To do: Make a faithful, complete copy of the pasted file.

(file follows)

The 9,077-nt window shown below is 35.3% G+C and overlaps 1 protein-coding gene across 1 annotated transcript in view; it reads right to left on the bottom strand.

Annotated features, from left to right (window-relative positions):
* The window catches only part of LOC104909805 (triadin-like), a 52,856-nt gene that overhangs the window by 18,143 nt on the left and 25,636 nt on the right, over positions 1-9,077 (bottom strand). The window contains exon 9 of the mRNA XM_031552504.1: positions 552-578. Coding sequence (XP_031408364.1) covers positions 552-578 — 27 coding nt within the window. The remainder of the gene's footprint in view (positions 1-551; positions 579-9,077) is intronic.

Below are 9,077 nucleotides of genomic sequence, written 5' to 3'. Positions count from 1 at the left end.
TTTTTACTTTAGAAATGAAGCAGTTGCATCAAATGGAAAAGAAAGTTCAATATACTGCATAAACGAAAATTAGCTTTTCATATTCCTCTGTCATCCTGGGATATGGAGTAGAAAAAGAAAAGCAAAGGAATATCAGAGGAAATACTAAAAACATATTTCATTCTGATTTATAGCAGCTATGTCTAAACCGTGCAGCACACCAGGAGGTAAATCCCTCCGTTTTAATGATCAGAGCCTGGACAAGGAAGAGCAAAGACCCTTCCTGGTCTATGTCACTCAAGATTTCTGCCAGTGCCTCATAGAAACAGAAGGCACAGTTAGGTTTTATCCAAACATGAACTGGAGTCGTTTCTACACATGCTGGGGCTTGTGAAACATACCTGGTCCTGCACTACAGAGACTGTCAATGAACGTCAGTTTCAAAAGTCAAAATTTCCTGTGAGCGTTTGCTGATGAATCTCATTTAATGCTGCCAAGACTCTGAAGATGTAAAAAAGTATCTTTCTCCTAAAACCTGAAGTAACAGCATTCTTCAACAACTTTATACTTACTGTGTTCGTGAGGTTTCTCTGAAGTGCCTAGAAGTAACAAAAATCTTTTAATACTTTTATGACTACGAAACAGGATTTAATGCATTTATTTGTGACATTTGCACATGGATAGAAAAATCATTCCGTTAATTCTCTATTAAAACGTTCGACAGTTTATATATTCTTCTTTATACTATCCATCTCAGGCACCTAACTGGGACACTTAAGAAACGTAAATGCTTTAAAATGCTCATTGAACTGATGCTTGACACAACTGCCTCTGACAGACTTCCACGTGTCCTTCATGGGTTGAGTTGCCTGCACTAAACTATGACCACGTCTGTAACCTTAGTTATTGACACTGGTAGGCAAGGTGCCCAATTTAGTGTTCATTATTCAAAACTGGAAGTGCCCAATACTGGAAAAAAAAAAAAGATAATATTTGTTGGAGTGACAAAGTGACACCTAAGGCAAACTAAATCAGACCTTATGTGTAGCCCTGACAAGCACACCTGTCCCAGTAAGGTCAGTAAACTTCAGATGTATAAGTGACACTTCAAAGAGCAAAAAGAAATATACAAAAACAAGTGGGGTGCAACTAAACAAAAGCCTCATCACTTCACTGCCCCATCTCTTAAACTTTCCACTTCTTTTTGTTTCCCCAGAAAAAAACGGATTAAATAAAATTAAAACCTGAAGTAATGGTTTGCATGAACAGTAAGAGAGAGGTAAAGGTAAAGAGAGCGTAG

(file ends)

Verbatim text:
The 9,077-nt window shown below is 35.3% G+C and overlaps 1 protein-coding gene across 1 annotated transcript in view; it reads right to left on the bottom strand.

Annotated features, from left to right (window-relative positions):
* The window catches only part of LOC104909805 (triadin-like), a 52,856-nt gene that overhangs the window by 18,143 nt on the left and 25,636 nt on the right, over positions 1-9,077 (bottom strand). The window contains exon 9 of the mRNA XM_031552504.1: positions 552-578. Coding sequence (XP_031408364.1) covers positions 552-578 — 27 coding nt within the window. The remainder of the gene's footprint in view (positions 1-551; positions 579-9,077) is intronic.

Below are 9,077 nucleotides of genomic sequence, written 5' to 3'. Positions count from 1 at the left end.
TTTTTACTTTAGAAATGAAGCAGTTGCATCAAATGGAAAAGAAAGTTCAATATACTGCATAAACGAAAATTAGCTTTTCATATTCCTCTGTCATCCTGGGATATGGAGTAGAAAAAGAAAAGCAAAGGAATATCAGAGGAAATACTAAAAACATATTTCATTCTGATTTATAGCAGCTATGTCTAAACCGTGCAGCACACCAGGAGGTAAATCCCTCCGTTTTAATGATCAGAGCCTGGACAAGGAAGAGCAAAGACCCTTCCTGGTCTATGTCACTCAAGATTTCTGCCAGTGCCTCATAGAAACAGAAGGCACAGTTAGGTTTTATCCAAACATGAACTGGAGTCGTTTCTACACATGCTGGGGCTTGTGAAACATACCTGGTCCTGCACTACAGAGACTGTCAATGAACGTCAGTTTCAAAAGTCAAAATTTCCTGTGAGCGTTTGCTGATGAATCTCATTTAATGCTGCCAAGACTCTGAAGATGTAAAAAAGTATCTTTCTCCTAAAACCTGAAGTAACAGCATTCTTCAACAACTTTATACTTACTGTGTTCGTGAGGTTTCTCTGAAGTGCCTAGAAGTAACAAAAATCTTTTAATACTTTTATGACTACGAAACAGGATTTAATGCATTTATTTGTGACATTTGCACATGGATAGAAAAATCATTCCGTTAATTCTCTATTAAAACGTTCGACAGTTTATATATTCTTCTTTATACTATCCATCTCAGGCACCTAACTGGGACACTTAAGAAACGTAAATGCTTTAAAATGCTCATTGAACTGATGCTTGACACAACTGCCTCTGACAGACTTCCACGTGTCCTTCATGGGTTGAGTTGCCTGCACTAAACTATGACCACGTCTGTAACCTTAGTTATTGACACTGGTAGGCAAGGTGCCCAATTTAGTGTTCATTATTCAAAACTGGAAGTGCCCAATACTGGAAAAAAAAAAAAGATAATATTTGTTGGAGTGACAAAGTGACACCTAAGGCAAACTAAATCAGACCTTATGTGTAGCCCTGACAAGCACACCTGTCCCAGTAAGGTCAGTAAACTTCAGATGTATAAGTGACACTTCAAAGAGCAAAAAGAAATATACAAAAACAAGTGGGGTGCAACTAAACAAAAGCCTCATCACTTCACTGCCCCATCTCTTAAACTTTCCACTTCTTTTTGTTTCCCCAGAAAAAAACGGATTAAATAAAATTAAAACCTGAAGTAATGGTTTGCATGAACAGTAAGAGAGAGGTAAAGGTAAAGAGAGCGTAG